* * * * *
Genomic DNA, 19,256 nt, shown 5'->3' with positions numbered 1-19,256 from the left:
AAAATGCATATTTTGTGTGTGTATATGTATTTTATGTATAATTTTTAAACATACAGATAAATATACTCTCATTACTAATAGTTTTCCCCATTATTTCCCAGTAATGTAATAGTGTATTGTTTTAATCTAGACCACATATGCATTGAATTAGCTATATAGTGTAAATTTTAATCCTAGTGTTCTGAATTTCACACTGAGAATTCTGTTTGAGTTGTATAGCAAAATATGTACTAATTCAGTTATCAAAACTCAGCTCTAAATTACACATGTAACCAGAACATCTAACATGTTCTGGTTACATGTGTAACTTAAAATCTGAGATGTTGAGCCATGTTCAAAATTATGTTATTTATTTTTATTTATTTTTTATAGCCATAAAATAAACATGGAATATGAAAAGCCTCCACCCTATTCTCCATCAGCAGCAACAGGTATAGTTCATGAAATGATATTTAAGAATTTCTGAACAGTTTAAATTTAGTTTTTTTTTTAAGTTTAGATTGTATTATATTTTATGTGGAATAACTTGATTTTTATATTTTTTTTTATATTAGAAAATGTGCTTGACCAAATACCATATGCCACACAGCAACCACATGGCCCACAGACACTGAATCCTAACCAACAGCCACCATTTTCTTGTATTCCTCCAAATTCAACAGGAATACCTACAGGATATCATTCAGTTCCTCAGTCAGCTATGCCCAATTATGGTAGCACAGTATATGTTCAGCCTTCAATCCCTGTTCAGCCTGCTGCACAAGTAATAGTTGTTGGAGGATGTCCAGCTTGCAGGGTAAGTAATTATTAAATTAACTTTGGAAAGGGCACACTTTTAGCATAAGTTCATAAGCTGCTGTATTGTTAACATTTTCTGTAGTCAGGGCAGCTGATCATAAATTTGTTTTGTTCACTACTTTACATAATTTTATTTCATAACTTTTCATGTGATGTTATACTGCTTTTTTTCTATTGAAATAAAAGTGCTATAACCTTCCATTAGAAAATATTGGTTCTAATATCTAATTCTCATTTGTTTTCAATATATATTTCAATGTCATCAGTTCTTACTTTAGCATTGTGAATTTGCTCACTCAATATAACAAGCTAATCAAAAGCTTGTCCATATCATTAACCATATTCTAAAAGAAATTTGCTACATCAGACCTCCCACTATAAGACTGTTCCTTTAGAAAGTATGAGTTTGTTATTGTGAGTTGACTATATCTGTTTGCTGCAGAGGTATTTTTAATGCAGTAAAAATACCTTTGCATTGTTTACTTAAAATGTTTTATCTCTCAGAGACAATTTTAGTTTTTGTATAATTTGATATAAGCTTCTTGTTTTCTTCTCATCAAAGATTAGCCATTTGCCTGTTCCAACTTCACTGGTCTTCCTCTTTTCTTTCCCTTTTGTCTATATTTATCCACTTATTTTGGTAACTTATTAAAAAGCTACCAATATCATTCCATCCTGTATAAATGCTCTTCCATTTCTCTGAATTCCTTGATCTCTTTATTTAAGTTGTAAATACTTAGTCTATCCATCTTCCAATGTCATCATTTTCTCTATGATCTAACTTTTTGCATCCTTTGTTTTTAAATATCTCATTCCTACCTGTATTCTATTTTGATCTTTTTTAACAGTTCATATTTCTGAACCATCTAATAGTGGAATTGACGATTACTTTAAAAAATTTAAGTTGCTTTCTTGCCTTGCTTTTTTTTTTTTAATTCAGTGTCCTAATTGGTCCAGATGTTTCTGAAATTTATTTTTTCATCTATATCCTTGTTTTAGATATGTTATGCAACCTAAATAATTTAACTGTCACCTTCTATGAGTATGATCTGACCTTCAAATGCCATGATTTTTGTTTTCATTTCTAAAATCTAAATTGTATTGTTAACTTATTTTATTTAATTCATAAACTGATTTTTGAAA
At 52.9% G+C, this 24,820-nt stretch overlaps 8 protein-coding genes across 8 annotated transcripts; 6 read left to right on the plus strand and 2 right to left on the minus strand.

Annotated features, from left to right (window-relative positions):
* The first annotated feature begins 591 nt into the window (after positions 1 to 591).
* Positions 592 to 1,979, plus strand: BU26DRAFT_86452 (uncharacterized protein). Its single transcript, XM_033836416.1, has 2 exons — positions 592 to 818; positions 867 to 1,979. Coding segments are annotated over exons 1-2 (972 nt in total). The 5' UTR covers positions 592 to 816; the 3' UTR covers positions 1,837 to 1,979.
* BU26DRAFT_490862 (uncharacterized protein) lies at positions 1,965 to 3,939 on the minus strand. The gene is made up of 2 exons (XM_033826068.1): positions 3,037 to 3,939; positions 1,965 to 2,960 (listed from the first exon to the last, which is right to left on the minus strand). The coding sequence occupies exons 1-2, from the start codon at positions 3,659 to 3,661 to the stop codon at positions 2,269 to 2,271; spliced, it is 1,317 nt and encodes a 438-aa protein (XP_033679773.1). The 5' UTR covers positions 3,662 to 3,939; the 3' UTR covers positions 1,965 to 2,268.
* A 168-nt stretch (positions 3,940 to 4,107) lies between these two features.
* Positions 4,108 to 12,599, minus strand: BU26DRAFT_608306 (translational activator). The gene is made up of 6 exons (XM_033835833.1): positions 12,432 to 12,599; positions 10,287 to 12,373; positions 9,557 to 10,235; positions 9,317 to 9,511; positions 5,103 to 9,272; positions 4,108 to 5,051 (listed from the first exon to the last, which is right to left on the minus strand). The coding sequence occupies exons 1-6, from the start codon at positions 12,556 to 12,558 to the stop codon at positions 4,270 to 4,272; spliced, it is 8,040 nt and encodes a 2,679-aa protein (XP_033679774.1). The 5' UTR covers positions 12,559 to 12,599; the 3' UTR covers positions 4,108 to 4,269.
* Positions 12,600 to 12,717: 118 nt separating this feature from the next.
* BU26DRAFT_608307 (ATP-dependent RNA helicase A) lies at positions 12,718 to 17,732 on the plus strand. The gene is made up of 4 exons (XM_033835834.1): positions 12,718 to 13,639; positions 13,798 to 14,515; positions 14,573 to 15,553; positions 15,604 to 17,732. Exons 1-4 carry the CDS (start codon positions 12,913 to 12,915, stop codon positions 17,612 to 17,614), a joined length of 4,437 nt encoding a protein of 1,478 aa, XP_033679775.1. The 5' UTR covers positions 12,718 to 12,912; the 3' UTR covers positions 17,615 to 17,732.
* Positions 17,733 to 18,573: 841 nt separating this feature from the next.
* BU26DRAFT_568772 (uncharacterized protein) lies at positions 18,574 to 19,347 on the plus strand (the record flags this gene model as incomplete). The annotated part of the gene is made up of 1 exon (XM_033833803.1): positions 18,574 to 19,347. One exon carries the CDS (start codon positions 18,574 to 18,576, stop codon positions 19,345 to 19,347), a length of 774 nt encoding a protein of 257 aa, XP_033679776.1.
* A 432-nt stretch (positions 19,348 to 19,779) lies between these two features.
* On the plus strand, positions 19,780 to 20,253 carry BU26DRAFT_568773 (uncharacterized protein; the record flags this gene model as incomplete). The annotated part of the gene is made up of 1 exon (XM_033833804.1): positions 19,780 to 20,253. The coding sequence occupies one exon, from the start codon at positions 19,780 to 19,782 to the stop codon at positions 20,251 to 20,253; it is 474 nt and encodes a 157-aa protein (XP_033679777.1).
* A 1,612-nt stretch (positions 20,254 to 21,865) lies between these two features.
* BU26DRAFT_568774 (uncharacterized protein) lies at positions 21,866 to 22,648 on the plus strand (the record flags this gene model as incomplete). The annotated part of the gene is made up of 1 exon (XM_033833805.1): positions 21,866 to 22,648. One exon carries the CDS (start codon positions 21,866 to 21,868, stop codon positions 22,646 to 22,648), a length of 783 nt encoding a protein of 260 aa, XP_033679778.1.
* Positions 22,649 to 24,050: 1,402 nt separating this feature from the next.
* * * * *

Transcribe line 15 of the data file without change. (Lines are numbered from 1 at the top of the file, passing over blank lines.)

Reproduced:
* On the plus strand, positions 19,780 to 20,253 carry BU26DRAFT_568773 (uncharacterized protein; the record flags this gene model as incomplete). The annotated part of the gene is made up of 1 exon (XM_033833804.1): positions 19,780 to 20,253. The coding sequence occupies one exon, from the start codon at positions 19,780 to 19,782 to the stop codon at positions 20,251 to 20,253; it is 474 nt and encodes a 157-aa protein (XP_033679777.1).